By Maruf Choudhury, Store Manager, Chalfont St Giles

I’ve worked for the Co-op since 2012, and I’ve been a Store Manager since 2017. I love working in a close-knit community. I’ve worked in four or five stores and love getting to know the regulars who have a laugh and a joke with you. You end up knowing the customers by name, and you build a great relationship with them. Over the years, I’ve made quite a lot of friends.

Most of the time, everyone is understanding of our jobs and the role we’re playing in our local communities. Throughout the pandemic, I’ve noticed that our community has become closer. Our regular customers care about us, and we’ve even received thank you cards telling us we’re doing a great job and to keep it up. It’s been nice to see them appreciating us and the work we’re doing. 

However, there’s another side to our daily lives as a community retailer, some of which has been amplified throughout the pandemic. We do get a lot of difficult customers. 

We’ve had multiple robberies within the time I’ve been a Store Manager. On one occasion, two masked men jumped over the tills, grabbed all the cigarettes and ran. They also physically abused some of our colleagues in the raid. 

I’ve seen my colleagues’ being grabbed by the hair and dragged across the shopfloor and once some men forced their way into our back office. We’ve been threatened, pushed around and I’ve even been knocked off my feet. It’s made me question whether I can really do this job. It’s incredibly harrowing and never gets easier to deal with.

Every time something like this happens, we have to pull together to reassure and support one another. We need to give each other the confidence that it’s safe to carry on working in the store. 

Often, we try to diffuse the situation from escalating, but there’s only so much you can do. And often, there’s nothing you can do.  

What we can do is make sure we don’t put ourselves in danger or in a vulnerable position. Each year, we get training to remind us of our responsibilities and how to protect ourselves and our customers. At the end of the day, our lives are more important than stock and money. Never put yourself at risk. 

Recently, our jobs have become more complicated. We’re supporting people and helping protect communities by staying open. But this virus has taken its toll on society.  People are losing jobs. Everyone’s going through tough times, and on rare occasions, they’re taking it out on us and others on the front-line. We do feel safer now Co-op has invested in safety devices such as body cameras, guarding etc. But we need to continue to look after each other and invest our time and resources in the communities we serve.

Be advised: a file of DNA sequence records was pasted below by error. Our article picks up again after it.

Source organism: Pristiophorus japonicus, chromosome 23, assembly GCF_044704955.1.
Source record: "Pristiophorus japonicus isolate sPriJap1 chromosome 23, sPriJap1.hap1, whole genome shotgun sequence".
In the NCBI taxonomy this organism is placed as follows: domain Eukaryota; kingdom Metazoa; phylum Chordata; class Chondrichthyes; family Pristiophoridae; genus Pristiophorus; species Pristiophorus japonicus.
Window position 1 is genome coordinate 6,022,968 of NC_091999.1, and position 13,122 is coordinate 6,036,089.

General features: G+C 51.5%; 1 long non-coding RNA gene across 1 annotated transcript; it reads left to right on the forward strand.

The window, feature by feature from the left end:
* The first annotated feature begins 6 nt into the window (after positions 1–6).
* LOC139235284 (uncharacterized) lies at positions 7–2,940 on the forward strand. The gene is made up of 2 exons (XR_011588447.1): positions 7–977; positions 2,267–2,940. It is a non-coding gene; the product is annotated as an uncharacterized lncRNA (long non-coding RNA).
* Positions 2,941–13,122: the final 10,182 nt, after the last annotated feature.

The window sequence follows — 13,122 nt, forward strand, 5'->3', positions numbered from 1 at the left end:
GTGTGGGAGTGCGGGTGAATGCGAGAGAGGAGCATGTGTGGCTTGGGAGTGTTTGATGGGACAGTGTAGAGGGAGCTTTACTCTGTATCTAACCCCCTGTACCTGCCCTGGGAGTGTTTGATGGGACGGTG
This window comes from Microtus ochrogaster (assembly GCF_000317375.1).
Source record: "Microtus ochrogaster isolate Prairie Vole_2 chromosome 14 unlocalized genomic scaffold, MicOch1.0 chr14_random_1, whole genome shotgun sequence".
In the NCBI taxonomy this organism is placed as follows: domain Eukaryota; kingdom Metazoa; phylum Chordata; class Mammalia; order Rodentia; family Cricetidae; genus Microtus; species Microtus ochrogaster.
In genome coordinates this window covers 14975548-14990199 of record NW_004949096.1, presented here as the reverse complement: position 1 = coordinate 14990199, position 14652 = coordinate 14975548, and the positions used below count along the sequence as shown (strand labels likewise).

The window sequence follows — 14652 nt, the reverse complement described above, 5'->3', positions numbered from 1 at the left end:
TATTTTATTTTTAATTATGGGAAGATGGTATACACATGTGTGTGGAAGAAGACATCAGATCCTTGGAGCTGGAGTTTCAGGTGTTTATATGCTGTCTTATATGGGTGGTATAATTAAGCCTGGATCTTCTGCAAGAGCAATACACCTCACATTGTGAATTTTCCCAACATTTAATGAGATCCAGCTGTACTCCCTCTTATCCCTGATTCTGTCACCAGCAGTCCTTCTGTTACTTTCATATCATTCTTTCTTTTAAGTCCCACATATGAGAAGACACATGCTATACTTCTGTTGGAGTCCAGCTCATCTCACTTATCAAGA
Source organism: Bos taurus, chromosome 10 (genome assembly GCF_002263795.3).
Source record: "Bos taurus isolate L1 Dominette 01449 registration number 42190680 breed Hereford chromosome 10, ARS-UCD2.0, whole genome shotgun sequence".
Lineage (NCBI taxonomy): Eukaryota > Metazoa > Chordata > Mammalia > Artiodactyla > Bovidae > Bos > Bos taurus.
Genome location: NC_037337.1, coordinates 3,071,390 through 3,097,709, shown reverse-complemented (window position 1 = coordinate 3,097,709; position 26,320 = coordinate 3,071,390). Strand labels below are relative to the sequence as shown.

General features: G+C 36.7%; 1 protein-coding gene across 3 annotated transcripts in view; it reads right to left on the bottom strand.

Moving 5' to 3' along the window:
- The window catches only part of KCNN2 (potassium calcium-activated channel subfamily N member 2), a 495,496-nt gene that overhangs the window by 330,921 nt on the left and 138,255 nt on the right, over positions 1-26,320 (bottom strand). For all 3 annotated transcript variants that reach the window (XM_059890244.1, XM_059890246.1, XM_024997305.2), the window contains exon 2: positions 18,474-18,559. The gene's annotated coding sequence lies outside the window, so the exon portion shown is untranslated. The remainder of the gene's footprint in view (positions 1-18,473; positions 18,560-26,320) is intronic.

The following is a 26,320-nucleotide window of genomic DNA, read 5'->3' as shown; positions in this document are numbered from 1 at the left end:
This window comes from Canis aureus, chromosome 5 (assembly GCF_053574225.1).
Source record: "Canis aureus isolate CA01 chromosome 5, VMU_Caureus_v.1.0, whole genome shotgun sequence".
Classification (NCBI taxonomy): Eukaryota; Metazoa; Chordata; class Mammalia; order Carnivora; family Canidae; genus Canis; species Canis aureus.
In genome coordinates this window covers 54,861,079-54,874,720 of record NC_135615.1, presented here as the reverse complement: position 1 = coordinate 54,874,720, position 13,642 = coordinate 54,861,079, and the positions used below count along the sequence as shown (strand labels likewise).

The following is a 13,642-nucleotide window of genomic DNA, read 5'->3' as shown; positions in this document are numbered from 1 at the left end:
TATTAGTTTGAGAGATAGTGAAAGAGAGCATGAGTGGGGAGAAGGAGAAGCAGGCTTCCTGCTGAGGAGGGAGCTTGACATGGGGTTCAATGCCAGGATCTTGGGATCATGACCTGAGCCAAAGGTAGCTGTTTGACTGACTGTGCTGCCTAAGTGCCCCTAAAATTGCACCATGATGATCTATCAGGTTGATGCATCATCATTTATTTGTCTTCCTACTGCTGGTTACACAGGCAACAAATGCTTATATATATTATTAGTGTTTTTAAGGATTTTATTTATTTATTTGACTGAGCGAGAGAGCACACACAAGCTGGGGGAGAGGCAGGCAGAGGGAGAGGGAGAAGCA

That’s why I’m really proud to be a part of this campaign. I’m lending my voice to try and make change in society. Sharing your experience and campaigning for change is an incredibly powerful thing you can do as an individual. And it’s something we can all do together.

Please help spread the word about this important campaign through Social Hub. There are resources, videos and posts about the campaign that you can share on your social media.

I’ll be able to look back and think: I tried to make a difference. And if that difference does come about, I would be the proudest person.

Join the conversation! 3 Comments

  1. Wow. That’s a really powerful ad-break. It is awful that people think it’s ok to abuse someone like that. I do wonder whether the pressures, widening inequalities and the emphasis of the individual over community over the last forty years have lead to this.

  2. It really is awful that you have to go through this, and I hope it makes more people aware by watching the advert. You do such a valuable job in serving the community and never forget that. I love to go into store and see the interaction between staff and customers – carry on doing your great job – it really is appreciated. Thanks so much for sharing your story.

  3. I saw the advert ( probably not the right way to describe it ) the other night and it was terrible watching and listening to the experiences of the three people.
    This country lacks respect. The I only think and care about myself attitude is a sad sign of the times. Here’s hoping the tide will turn some time Maruf and other employees everywhere will not have to stand the abuse anymore.
    Well done to all for being willing to tell your story

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